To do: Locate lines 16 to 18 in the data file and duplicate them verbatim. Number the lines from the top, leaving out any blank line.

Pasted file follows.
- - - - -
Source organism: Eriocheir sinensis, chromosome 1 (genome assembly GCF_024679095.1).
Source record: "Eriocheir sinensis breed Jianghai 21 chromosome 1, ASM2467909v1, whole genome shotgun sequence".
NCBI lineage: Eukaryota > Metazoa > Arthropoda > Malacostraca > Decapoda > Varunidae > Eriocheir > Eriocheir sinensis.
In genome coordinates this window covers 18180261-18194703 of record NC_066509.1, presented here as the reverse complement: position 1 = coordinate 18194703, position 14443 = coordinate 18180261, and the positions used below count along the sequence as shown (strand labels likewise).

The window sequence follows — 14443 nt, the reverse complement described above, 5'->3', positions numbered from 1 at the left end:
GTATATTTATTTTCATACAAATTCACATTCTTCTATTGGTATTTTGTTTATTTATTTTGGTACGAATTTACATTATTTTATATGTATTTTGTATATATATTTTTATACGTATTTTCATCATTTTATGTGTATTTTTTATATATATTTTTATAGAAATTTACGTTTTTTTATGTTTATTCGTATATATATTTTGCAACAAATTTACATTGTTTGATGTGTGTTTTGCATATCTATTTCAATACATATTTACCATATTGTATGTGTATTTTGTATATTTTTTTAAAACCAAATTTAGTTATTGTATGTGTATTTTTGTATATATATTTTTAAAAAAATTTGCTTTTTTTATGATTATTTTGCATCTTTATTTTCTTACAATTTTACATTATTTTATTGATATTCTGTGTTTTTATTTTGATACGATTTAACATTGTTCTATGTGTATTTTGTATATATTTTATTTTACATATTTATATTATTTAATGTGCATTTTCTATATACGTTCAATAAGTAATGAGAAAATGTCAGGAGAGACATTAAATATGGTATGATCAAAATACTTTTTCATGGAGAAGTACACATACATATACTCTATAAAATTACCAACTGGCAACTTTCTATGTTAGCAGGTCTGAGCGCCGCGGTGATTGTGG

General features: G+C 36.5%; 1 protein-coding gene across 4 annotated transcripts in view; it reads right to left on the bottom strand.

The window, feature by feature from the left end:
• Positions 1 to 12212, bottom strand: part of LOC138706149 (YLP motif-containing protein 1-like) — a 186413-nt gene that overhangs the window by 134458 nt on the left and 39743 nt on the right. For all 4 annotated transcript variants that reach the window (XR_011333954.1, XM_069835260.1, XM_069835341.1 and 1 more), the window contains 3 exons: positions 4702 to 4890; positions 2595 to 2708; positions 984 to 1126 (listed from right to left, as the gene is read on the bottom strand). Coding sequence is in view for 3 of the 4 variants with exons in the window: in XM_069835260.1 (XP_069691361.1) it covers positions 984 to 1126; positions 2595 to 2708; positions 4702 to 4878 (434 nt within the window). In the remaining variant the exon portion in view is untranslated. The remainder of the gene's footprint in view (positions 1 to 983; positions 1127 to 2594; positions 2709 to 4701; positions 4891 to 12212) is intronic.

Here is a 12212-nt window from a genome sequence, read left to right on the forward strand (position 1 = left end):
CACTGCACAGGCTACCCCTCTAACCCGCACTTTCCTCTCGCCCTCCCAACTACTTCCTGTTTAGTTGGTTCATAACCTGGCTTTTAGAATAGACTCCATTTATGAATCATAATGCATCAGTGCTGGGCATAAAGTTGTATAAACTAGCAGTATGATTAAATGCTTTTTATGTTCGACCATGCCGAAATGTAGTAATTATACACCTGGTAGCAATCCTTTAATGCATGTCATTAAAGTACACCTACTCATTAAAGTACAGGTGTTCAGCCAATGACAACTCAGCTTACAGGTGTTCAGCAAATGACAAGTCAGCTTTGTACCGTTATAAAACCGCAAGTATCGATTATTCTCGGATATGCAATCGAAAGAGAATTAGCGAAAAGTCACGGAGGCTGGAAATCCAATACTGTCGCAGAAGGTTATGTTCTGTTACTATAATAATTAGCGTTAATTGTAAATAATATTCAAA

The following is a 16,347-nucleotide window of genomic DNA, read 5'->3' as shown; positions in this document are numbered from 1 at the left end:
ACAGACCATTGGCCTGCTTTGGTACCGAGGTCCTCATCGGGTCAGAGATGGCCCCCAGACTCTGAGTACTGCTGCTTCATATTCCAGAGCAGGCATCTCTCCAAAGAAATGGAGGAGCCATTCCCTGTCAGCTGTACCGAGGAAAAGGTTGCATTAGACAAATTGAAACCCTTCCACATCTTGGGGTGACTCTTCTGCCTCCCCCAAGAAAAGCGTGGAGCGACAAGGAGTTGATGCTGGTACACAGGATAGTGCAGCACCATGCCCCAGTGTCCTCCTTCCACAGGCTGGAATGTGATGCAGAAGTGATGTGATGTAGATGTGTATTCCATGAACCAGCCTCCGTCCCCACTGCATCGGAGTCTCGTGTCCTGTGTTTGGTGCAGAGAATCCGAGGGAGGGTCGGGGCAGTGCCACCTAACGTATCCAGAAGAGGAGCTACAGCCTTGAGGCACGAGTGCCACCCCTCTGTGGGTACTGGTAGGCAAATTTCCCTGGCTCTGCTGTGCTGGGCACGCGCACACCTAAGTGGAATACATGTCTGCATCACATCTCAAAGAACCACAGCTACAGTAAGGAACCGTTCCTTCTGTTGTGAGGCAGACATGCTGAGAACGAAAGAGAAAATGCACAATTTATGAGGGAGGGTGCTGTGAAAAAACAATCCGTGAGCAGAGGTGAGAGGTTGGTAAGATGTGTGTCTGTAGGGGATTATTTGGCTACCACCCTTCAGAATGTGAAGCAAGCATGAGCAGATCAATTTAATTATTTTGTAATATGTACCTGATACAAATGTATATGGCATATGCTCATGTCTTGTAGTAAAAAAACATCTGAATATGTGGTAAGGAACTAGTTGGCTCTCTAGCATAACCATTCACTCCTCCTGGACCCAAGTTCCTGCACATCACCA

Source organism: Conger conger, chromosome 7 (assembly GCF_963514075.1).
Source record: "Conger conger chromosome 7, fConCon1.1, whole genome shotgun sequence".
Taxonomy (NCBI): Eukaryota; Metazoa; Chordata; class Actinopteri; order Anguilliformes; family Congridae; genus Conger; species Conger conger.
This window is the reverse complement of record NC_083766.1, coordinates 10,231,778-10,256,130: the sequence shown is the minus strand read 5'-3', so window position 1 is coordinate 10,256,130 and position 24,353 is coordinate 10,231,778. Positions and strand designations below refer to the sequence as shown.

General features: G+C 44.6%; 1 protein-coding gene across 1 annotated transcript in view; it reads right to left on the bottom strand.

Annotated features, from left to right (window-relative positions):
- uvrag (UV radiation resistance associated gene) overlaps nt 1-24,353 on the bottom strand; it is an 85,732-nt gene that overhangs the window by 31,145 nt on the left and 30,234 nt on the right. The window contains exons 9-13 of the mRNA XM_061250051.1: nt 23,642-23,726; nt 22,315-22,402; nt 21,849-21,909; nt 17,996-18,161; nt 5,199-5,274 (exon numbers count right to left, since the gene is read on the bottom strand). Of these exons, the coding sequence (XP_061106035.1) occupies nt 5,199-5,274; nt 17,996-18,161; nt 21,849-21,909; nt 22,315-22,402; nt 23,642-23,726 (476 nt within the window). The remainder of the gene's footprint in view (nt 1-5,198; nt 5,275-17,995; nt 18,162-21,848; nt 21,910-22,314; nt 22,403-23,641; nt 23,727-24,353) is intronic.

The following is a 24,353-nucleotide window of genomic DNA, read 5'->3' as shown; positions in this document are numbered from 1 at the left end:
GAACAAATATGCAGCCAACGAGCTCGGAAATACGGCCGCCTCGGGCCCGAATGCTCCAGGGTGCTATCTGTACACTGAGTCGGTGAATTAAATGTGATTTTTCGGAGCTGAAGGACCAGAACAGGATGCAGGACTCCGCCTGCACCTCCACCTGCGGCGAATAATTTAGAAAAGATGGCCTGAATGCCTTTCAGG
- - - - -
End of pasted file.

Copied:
Taxonomy (NCBI): Eukaryota; Metazoa; Chordata; class Actinopteri; order Anguilliformes; family Congridae; genus Conger; species Conger conger.
This window is the reverse complement of record NC_083766.1, coordinates 10,231,778-10,256,130: the sequence shown is the minus strand read 5'-3', so window position 1 is coordinate 10,256,130 and position 24,353 is coordinate 10,231,778. Positions and strand designations below refer to the sequence as shown.

General features: G+C 44.6%; 1 protein-coding gene across 1 annotated transcript in view; it reads right to left on the bottom strand.